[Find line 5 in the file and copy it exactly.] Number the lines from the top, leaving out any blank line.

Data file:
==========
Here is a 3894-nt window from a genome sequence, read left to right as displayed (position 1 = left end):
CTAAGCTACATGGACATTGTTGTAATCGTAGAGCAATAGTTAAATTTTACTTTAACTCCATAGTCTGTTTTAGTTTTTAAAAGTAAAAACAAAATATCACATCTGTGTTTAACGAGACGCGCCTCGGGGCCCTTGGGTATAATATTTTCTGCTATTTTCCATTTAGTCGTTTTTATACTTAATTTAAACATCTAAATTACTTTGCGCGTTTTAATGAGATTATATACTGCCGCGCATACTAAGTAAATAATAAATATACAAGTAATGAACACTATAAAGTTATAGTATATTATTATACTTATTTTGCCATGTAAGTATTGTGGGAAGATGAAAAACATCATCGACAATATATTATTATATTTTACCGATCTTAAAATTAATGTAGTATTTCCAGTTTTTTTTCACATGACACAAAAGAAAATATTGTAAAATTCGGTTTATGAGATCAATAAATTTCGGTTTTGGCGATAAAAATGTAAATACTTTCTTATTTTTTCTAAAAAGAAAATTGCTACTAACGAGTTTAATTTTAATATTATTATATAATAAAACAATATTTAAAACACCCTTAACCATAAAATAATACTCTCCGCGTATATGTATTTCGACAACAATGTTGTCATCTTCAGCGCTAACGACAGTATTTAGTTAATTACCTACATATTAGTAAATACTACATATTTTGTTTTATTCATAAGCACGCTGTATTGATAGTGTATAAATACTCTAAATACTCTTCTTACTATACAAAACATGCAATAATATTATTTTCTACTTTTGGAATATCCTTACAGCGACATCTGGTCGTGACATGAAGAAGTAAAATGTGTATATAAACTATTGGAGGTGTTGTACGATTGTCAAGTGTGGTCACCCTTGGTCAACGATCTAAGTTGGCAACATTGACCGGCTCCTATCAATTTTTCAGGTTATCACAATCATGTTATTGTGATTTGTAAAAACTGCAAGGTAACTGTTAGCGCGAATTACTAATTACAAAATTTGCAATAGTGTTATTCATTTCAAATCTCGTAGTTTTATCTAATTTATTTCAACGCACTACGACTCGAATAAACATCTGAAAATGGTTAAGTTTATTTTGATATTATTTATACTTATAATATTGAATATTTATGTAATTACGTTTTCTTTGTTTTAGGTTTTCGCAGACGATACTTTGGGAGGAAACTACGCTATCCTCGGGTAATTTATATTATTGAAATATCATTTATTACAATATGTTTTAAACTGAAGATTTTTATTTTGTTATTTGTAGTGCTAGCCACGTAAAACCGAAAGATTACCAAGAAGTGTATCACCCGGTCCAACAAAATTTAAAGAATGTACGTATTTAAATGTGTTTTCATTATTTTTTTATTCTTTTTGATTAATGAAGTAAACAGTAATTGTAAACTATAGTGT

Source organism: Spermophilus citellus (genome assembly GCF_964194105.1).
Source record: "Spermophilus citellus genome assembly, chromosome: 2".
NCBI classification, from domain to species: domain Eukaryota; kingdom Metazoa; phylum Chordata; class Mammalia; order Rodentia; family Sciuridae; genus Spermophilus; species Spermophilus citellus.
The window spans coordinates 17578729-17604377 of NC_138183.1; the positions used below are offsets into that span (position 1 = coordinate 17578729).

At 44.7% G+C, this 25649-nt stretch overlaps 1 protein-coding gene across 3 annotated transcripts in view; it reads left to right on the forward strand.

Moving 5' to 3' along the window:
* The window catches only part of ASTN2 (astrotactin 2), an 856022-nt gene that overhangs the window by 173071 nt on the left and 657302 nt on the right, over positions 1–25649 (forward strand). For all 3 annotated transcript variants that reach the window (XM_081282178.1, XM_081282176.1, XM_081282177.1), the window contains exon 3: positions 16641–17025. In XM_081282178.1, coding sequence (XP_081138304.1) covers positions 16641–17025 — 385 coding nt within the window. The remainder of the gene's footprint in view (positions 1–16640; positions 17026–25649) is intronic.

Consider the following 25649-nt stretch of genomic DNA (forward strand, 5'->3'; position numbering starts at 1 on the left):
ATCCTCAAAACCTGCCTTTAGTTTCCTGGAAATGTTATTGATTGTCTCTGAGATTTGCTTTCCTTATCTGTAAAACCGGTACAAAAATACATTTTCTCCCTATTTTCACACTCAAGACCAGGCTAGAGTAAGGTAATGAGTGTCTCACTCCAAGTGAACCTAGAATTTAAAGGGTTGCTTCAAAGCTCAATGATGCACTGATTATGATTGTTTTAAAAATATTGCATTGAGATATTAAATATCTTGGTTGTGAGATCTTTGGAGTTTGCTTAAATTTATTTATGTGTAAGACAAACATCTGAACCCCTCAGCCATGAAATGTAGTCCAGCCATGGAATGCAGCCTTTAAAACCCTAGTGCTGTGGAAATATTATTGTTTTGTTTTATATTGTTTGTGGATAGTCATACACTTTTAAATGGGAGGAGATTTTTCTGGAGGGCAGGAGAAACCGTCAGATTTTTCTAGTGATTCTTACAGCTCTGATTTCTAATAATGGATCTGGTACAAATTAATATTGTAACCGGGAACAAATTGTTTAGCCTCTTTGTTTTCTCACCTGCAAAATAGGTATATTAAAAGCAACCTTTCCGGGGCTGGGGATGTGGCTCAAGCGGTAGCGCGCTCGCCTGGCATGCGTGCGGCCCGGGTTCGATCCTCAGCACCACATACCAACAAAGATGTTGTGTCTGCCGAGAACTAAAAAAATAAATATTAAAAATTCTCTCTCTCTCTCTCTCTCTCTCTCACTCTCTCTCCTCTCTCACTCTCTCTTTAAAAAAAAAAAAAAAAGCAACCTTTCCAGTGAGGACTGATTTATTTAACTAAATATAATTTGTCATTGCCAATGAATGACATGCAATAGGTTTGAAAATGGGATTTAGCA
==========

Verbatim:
NCBI classification, from domain to species: domain Eukaryota; kingdom Metazoa; phylum Chordata; class Mammalia; order Rodentia; family Sciuridae; genus Spermophilus; species Spermophilus citellus.